Misconception #5: I heard that joint replacement surgery can only be done over one time.
While our goal is to do the best possible operation the first time, in younger patients, joint replacements can wear out. The average life expectancy of a joint replacement is variable depending on the patient’s activity level and weight. If there is the need for revision surgery due to wear, loosening, or other factors, revision surgery can be carried out more than once. The factors that determine the quality of the revision are the amount of bone and soft tissue damage caused by the initial operation and/or its failure.
Misconception #4: I heard that you have to go to a large hospital to have a joint replacement procedure.
More joint replacement operations are done in smaller hospitals than large teaching institutions in the United States. However, there have been studies showing that the surgeon, volume, and hospital volume are directly related to outcomes; i.e., the more procedures a surgeon does, the better the results.
Misconception #3: I heard that ceramic-on-ceramic total hips are the best.
There are three types of bearing surfaces used in total hip replacements. These include metal-on-polyethylene (a form of plastic that currently accounts for approximately 80% of the market in the United States), metal-on-metal, and ceramic-on-ceramic. Each bearing surface has its pluses and minuses. There is no one “best bearing surface.” Talk to your orthopedic surgeon about which bearing surface may be right for you.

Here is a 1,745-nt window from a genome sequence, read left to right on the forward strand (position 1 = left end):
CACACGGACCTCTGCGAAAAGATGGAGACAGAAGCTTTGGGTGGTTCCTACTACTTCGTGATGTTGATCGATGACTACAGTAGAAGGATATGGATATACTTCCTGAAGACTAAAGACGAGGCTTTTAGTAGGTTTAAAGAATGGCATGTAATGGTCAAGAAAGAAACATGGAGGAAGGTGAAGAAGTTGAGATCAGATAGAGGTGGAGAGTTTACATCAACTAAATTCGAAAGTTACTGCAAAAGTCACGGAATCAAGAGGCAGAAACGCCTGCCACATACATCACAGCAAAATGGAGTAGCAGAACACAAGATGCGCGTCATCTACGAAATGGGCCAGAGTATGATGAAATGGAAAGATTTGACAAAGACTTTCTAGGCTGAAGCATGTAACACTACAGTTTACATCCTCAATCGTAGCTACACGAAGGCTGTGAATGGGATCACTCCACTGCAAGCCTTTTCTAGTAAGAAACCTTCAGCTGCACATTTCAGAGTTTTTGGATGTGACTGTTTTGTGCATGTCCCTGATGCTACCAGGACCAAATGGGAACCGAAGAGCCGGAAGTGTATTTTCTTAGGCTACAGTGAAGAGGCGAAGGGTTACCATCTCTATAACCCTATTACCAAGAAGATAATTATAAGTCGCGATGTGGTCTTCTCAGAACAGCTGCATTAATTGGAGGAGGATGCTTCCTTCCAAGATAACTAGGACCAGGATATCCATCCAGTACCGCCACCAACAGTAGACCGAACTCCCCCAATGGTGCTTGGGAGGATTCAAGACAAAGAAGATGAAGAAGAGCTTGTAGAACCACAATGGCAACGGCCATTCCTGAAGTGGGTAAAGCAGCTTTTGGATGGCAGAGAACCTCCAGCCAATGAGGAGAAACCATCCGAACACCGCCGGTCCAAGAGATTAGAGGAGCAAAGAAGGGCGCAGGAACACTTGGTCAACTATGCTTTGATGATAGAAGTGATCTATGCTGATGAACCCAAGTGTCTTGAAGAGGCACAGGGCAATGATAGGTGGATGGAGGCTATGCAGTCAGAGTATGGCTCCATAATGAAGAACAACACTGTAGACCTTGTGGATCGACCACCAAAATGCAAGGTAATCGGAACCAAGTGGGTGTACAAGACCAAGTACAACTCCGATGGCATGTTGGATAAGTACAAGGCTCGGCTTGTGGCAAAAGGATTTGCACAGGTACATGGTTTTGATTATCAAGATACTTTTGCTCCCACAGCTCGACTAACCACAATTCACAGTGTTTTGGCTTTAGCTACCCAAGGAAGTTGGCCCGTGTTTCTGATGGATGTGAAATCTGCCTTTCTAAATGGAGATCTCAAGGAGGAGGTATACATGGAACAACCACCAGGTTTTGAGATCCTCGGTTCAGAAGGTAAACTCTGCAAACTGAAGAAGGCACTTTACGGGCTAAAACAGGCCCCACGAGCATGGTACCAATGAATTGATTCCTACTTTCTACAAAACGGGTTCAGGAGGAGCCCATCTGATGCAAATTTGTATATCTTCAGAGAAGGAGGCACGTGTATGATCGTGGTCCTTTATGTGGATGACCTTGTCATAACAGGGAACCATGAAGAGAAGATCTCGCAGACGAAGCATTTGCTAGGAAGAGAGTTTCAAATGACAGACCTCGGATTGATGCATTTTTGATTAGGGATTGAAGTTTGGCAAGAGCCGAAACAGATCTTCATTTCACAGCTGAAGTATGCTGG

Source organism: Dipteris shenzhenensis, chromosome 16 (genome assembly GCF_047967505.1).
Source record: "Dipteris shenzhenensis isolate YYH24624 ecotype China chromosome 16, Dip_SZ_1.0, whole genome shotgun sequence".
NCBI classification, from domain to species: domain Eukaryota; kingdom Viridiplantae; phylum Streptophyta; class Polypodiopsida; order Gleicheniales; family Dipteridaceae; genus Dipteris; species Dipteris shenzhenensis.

Misconception #2: Uncemented total joints are better than cemented total joints.
The type of fixation used for a hip or knee replacement is dependent on bone quality and surgeon preference. Excellent results have been obtained with both cemented and cementless total hip replacements. With regard to knee replacements, there is a higher rate of success with cemented implants when compared to uncemented or cementless implants.
Misconception #1: Minimally invasive total joint replacement is the standard of care now in the United States.
While there has been a movement toward small-incision surgery, the majority of joint replacements done in the United States are performed through a more moderate incision. The interest in “less-invasive surgery” has been tempered by recent reports of increased complications through small-incision operations. The pendulum seems to be swinging in the direction of better visualization and slightly larger incisions, but these incisions are smaller than those commonly used 10 to 15 years ago.